The Curraghs Wildlife Park has welcomed a new resident with the arrival of a male Fishing Cat.

The Isle of Man Steam Packet Company was delighted to assist the Park with transporting ‘Arun’, who had travelled from a zoo in Sweden. This is the latest animal transfer the Company has assisted with this year, having previously helped the Wildlife Park transport a Red Panda, Brazilian Tapir, Roul-roul Partridge, Kookaburra and pairs of Ring-tailed Lemurs and Dik-diks as part of important breeding programmes.

Fishing Cats are medium-sized wild cats from south and south-east Asia, and in 2008 they were officially classified as endangered by the IUCN due to the loss of their wetland habitats. Over the last decade, the Fishing Cat population throughout much of its Asian range declined severely.

It is hoped the new arrival will breed with a female kitten born at the Wildlife Park in 2012, one of only 10 Fishing Cats born in captivity in the world that year.

Wildlife Park General Manager Kathleen Graham said: ‘We are really pleased to have this new male arrive as part an international breeding programme. The Fishing Cat EEP (European Endangered Breeding Programme) carefully co-ordinates breeding “matches” to ensure that the captive population are genetically healthy. There are also American region and Australian-Asia regions of the studbook, with all three regions co-operating on a global level to ensure, through captive population, that this cat does not become extinct.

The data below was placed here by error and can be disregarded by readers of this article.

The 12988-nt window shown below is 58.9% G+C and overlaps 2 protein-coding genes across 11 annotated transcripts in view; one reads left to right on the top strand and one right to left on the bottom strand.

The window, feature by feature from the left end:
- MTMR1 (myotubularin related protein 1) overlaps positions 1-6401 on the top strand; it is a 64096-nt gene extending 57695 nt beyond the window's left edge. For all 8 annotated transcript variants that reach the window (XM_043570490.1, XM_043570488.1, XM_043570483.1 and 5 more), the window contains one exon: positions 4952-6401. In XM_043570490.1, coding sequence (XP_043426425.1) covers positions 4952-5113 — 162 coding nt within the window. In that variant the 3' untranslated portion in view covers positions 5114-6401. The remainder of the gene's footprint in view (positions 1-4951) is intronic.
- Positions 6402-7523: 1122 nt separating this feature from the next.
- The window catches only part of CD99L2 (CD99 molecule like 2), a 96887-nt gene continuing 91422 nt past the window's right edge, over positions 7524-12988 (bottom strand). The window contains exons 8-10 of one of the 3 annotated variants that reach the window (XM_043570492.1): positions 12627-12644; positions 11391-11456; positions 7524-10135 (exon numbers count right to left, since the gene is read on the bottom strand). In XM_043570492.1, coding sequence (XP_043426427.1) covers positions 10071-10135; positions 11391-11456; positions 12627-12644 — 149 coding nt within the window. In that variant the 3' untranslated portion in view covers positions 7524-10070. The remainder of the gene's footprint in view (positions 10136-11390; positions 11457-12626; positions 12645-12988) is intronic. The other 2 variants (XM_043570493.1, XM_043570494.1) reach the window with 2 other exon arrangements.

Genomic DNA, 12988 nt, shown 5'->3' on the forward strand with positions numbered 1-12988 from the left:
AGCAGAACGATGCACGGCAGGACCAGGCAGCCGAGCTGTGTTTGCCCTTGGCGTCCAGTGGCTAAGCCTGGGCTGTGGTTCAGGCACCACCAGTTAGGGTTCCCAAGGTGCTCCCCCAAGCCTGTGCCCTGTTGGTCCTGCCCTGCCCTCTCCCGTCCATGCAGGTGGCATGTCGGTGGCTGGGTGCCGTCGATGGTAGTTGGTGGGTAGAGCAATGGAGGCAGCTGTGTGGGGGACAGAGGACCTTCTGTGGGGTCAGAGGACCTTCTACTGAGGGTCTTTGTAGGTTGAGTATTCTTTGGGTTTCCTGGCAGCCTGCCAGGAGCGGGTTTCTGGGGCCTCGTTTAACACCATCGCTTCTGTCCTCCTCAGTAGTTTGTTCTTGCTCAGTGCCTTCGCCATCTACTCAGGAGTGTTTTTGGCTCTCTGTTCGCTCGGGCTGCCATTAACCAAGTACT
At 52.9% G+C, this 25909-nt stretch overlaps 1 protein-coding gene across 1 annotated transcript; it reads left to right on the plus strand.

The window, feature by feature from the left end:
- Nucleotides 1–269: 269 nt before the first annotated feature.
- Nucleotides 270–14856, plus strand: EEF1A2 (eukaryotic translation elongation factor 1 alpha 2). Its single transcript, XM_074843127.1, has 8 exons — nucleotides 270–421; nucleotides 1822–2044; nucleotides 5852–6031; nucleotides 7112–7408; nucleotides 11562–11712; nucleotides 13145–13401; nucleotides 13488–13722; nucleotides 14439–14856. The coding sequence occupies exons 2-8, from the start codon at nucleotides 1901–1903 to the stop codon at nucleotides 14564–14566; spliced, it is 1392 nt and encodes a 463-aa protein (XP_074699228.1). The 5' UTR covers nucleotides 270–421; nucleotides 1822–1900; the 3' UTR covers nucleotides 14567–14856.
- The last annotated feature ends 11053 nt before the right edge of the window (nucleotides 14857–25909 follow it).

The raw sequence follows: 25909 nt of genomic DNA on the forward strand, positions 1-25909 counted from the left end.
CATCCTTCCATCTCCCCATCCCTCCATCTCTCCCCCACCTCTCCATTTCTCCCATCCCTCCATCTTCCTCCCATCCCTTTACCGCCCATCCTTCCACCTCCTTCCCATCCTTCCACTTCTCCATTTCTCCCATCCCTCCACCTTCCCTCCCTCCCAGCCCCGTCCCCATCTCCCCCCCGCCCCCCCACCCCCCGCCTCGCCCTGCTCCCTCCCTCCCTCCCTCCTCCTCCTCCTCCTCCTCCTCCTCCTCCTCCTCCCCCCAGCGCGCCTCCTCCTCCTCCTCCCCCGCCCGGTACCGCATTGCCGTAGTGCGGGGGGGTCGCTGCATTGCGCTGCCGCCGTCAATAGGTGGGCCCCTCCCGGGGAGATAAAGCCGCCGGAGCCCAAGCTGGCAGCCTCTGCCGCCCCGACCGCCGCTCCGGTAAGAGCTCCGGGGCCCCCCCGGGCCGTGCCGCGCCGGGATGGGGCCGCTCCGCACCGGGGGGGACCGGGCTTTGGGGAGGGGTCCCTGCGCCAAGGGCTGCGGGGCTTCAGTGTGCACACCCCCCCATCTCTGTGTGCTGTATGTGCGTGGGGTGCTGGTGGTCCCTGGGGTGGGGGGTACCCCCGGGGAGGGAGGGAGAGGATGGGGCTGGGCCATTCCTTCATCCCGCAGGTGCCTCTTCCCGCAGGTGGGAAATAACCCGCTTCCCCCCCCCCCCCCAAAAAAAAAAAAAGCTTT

‘We have an older female who gave birth to a female kitten in 2012 and we were pleased when we bred the kitten as she was one of only 10 born that year in the global studbook. We hope the new male Arun will breed with our young female and help strengthen the number of Fishing Cats.’

She added: ‘The Steam Packet Company has been extremely helpful in assisting with the transport of animals to and from the Park, and I would like to thank them once again for their support.’

The Park in Ballaugh has three linked Fishing Cat enclosures that allow the cats to be brought together and separated as required. This is important as often males are only tolerated by females during the breeding process.

Steam Packet Company Chief Executive Mark Woodward said: ‘The Wildlife Park is not only a popular attraction for Island residents and visitors, but also plays a vital role in breeding programmes which help ensure the survival of endangered animals.

‘We are very proud of the Isle of Man’s role in this important work, and delighted to be able assist with transporting the animals.’